200 years ago, on May 26th 1821, today's Berlin Concert Hall was inaugurated as “Königliches Schauspielhaus”. Destroyed as “Preußisches Staatstheater” during World War II, the building, located in eastern Berlin, was rebuilt during GDR times and reopened as “Konzerthaus” in 1984. The premiere of Carl Maria von Weber's Der Freischütz on June 18th 1821 was a highlight of the opening year. The work became his most popular opera and one of the key works of the 19th century. A few days later, the composer (who died at the age of only 40 in 1826), had another piece premiered at the “Königliches Schauspielhaus”: his brilliant Concert Piece for Piano and Orchestra op.79.
This year the Konzerthausorchester Berlin, with its principal conductor Christoph Eschenbach, will be celebrating these historic events. Weber holds a special place in the life of the great German conductor and pianist, as Der Freischütz was the first opera he saw at the age of ten. Eschenbach is being joined in this program, which combines overtures, arias and the famous concert piece, by two artists who reside at the Konzerthaus Berlin and are also Alpha artists: soprano Anna Prohaska and pianist Martin Helmchen.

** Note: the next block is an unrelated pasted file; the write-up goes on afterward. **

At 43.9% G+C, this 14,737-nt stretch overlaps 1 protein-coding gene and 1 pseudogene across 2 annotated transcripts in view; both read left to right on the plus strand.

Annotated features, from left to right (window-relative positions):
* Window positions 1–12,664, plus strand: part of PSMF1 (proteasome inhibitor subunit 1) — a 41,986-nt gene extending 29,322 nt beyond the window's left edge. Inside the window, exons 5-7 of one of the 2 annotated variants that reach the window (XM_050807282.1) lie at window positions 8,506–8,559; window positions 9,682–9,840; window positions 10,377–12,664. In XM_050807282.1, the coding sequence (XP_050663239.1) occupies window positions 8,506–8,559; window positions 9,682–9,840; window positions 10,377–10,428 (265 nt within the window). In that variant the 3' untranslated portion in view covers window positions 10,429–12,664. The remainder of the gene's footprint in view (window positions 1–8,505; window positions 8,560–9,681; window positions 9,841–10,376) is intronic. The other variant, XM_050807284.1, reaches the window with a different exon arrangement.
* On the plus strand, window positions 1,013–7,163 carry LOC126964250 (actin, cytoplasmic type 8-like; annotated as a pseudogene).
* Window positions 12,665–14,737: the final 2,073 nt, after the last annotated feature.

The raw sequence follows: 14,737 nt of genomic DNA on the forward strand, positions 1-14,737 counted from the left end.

Martin Helmchen gives real substance to the Konzertstück by incorporating the profusion of flashy runs and roulades into long-breathed, expressive phrases, and also in the way he renders details exquisitely yet without exaggeration. Eschenbach and the orchestra deserve credit, too, for they match Helmchen's deft touch and broad colour palette. Note, too, how the strings' spectral tone immediately sets the frightful scene Aennchen paints in her Act 3 Romanze. Soprano Anna Prohaska is a marvellous storyteller, although it's her viscous legato that impresses most.